Abstract 2229: Incidence and Outcome of Out-of-Hospital Cardiac Arrest in a Large Population-Based Cohort. Observations from the Resuscitation Outcome Consortium
INTRODUCTION: The true incidence and outcome of out-of-hospital cardiac arrest (OOHCA) are unknown. Accurate estimation of these burdens are essential to evaluating progress towards improving public health by reducing cardiovascular disease (CVD).
HYPOTHESES: The incidence and outcome of OOHCA, emergency medical services (EMS)-treated OOHCA and ventricular fibrillation/ventricular tachycardia (VF/VT) are uniformly distributed across regions.
METHODS: Design-Population-based cohort study. Setting- 10 US and Canadian sites. Population-Non-traumatic OOHCA from 12/1/2005 to 11/31/2006, evaluated by organized EMS personnel and: received attempts at defibrillation by lay responders or emergency personnel, or chest compressions by EMS personnel; or were pulseless. Analyses- Incidence, known mortality, known case-fatality and known survival rates were standardized to the North American population after adjusting for age and sex. Multiple imputation was used to estimate values in agencies that had missing cases. Differences between sites were assessed with asymptotic chi2 tests.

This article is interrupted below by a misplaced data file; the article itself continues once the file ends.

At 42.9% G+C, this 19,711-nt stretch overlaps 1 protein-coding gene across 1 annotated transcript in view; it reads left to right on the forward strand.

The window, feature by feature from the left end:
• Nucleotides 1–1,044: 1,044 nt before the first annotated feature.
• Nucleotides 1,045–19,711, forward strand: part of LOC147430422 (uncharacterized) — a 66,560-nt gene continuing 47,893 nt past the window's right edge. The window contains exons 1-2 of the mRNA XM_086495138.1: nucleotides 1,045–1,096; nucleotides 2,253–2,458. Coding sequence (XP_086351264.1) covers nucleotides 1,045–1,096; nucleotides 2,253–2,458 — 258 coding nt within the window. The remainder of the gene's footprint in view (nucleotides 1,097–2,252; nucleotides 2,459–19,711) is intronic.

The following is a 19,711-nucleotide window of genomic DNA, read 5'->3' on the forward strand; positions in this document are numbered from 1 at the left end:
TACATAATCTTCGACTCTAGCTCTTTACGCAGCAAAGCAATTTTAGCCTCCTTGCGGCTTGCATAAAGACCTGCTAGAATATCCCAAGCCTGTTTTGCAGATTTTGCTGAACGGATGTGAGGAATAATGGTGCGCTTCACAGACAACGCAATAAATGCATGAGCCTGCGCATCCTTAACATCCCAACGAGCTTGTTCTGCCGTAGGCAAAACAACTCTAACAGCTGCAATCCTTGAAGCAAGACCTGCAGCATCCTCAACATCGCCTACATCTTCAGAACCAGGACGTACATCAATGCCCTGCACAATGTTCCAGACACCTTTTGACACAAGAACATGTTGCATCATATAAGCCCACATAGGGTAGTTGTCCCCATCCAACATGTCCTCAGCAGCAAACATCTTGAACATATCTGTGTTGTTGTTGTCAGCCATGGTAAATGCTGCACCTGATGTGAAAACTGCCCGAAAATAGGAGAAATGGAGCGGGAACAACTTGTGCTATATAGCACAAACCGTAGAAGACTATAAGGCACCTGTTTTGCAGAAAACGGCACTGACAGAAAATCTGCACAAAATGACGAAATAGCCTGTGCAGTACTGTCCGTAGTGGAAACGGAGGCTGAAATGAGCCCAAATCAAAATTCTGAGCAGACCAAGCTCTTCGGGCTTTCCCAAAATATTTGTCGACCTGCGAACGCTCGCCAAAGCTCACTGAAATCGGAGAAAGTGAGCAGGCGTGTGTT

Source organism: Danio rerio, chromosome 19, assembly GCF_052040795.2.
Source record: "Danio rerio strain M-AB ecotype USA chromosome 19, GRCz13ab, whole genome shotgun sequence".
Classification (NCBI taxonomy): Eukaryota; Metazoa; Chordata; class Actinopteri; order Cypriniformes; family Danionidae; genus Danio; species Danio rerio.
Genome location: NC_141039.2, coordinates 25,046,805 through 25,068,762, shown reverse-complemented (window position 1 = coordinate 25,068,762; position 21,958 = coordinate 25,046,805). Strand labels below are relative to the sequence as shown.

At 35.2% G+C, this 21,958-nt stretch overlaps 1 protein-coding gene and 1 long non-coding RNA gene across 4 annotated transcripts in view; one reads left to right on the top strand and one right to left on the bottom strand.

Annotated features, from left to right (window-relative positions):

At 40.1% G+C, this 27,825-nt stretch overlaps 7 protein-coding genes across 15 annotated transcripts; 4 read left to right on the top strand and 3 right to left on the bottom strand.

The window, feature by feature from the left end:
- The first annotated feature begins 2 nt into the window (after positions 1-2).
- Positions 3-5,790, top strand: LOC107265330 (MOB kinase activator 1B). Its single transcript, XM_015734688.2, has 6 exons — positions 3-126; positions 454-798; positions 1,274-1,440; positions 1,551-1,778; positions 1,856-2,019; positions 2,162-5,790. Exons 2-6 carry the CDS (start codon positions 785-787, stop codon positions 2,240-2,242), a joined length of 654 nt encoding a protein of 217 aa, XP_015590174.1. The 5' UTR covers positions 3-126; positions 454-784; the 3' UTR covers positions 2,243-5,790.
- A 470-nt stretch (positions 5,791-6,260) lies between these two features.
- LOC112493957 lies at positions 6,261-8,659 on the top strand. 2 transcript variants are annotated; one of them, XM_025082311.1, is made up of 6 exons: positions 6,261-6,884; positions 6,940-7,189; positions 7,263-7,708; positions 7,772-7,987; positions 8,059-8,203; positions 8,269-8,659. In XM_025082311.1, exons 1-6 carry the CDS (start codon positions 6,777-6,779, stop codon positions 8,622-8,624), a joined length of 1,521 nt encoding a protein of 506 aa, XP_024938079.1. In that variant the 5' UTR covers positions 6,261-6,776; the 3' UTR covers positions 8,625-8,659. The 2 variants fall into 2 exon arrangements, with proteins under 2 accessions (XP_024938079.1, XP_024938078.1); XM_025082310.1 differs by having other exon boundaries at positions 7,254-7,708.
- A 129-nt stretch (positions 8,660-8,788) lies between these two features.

RESULTS: Included were n=17,486 cases. Age was mean 64.7 + SD 19.4 years; 62.8% were male. Overall mean and range of site means were reported for incidence and outcome (Table⇓.) Incidence and outcome of OOHCA differed significantly across sites (p<0.001 within all groups.) Results were sensitive to the initial rhythm and proportion of OOHCA with known vital status at discharge.
CONCLUSIONS: OOHCA is common and lethal. Incidence and outcome of OOHCA differ significantly by geographic region. Additional investigation is necessary to understand and reduce this regional variation.